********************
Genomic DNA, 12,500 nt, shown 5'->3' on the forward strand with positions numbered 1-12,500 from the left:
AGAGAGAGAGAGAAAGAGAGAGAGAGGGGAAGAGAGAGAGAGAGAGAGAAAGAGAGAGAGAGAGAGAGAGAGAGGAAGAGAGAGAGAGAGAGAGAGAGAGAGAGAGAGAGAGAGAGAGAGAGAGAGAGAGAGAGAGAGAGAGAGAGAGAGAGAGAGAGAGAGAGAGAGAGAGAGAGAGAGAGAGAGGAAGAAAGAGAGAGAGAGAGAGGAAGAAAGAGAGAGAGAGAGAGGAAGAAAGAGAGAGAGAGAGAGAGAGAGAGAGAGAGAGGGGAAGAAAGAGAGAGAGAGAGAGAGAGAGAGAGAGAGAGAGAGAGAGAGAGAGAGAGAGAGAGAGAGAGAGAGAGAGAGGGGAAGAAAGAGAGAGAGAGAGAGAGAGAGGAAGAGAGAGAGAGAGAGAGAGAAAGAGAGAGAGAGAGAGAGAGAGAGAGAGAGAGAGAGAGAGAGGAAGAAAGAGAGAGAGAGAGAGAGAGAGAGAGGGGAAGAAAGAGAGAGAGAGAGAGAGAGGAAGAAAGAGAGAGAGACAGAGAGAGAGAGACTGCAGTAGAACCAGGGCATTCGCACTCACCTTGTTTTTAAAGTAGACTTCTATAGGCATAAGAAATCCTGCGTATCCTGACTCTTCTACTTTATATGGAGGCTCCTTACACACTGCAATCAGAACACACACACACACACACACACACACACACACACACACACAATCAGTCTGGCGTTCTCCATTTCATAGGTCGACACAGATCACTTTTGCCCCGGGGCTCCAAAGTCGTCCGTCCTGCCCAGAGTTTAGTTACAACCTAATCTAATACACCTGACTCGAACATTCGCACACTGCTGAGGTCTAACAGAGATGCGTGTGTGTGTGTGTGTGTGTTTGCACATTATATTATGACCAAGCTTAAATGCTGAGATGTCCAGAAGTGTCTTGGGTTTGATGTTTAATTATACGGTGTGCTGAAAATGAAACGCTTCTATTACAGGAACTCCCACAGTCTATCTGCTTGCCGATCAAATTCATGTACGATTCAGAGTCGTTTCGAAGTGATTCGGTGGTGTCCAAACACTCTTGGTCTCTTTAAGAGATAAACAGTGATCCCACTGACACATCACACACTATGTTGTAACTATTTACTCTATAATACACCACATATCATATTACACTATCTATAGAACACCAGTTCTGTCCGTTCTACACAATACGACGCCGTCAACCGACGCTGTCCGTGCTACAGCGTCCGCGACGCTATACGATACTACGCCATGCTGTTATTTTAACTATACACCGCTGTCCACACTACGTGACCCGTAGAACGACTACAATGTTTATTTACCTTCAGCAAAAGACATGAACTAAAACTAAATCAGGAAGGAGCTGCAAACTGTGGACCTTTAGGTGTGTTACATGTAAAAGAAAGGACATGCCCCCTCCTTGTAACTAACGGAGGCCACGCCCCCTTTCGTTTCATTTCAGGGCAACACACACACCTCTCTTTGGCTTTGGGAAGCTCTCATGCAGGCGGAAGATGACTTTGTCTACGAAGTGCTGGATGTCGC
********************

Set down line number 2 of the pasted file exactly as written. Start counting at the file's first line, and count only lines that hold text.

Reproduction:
AGAGAGAGAGAGAAAGAGAGAGAGAGGGGAAGAGAGAGAGAGAGAGAGAAAGAGAGAGAGAGAGAGAGAGAGAGGAAGAGAGAGAGAGAGAGAGAGAGAGAGAGAGAGAGAGAGAGAGAGAGAGAGAGAGAGAGAGAGAGAGAGAGAGAGAGAGAGAGAGAGAGAGAGAGAGAGAGAGAGAGAGAGGAAGAAAGAGAGAGAGAGAGAGGAAGAAAGAGAGAGAGAGAGAGGAAGAAAGAGAGAGAGAGAGAGAGAGAGAGAGAGAGAGGGGAAGAAAGAGAGAGAGAGAGAGAGAGAGAGAGAGAGAGAGAGAGAGAGAGAGAGAGAGAGAGAGAGAGAGAGAGAGAGGGGAAGAAAGAGAGAGAGAGAGAGAGAGAGGAAGAGAGAGAGAGAGAGAGAGAAAGAGAGAGAGAGAGAGAGAGAGAGAGAGAGAGAGAGAGAGAGGAAGAAAGAGAGAGAGAGAGAGAGAGAGAGAGGGGAAGAAAGAGAGAGAGAGAGAGAGAGGAAGAAAGAGAGAGAGACAGAGAGAGAGAGACTGCAGTAGAACCAGGGCATTCGCACTCACCTTGTTTTTAAAGTAGACTTCTATAGGCATAAGAAATCCTGCGTATCCTGACTCTTCTACTTTATATGGAGGCTCCTTACACACTGCAATCAGAACACACACACACACACACACACACACACACACACACACACAATCAGTCTGGCGTTCTCCATTTCATAGGTCGACACAGATCACTTTTGCCCCGGGGCTCCAAAGTCGTCCGTCCTGCCCAGAGTTTAGTTACAACCTAATCTAATACACCTGACTCGAACATTCGCACACTGCTGAGGTCTAACAGAGATGCGTGTGTGTGTGTGTGTGTGTTTGCACATTATATTATGACCAAGCTTAAATGCTGAGATGTCCAGAAGTGTCTTGGGTTTGATGTTTAATTATACGGTGTGCTGAAAATGAAACGCTTCTATTACAGGAACTCCCACAGTCTATCTGCTTGCCGATCAAATTCATGTACGATTCAGAGTCGTTTCGAAGTGATTCGGTGGTGTCCAAACACTCTTGGTCTCTTTAAGAGATAAACAGTGATCCCACTGACACATCACACACTATGTTGTAACTATTTACTCTATAATACACCACATATCATATTACACTATCTATAGAACACCAGTTCTGTCCGTTCTACACAATACGACGCCGTCAACCGACGCTGTCCGTGCTACAGCGTCCGCGACGCTATACGATACTACGCCATGCTGTTATTTTAACTATACACCGCTGTCCACACTACGTGACCCGTAGAACGACTACAATGTTTATTTACCTTCAGCAAAAGACATGAACTAAAACTAAATCAGGAAGGAGCTGCAAACTGTGGACCTTTAGGTGTGTTACATGTAAAAGAAAGGACATGCCCCCTCCTTGTAACTAACGGAGGCCACGCCCCCTTTCGTTTCATTTCAGGGCAACACACACACCTCTCTTTGGCTTTGGGAAGCTCTCATGCAGGCGGAAGATGACTTTGTCTACGAAGTGCTGGATGTCGC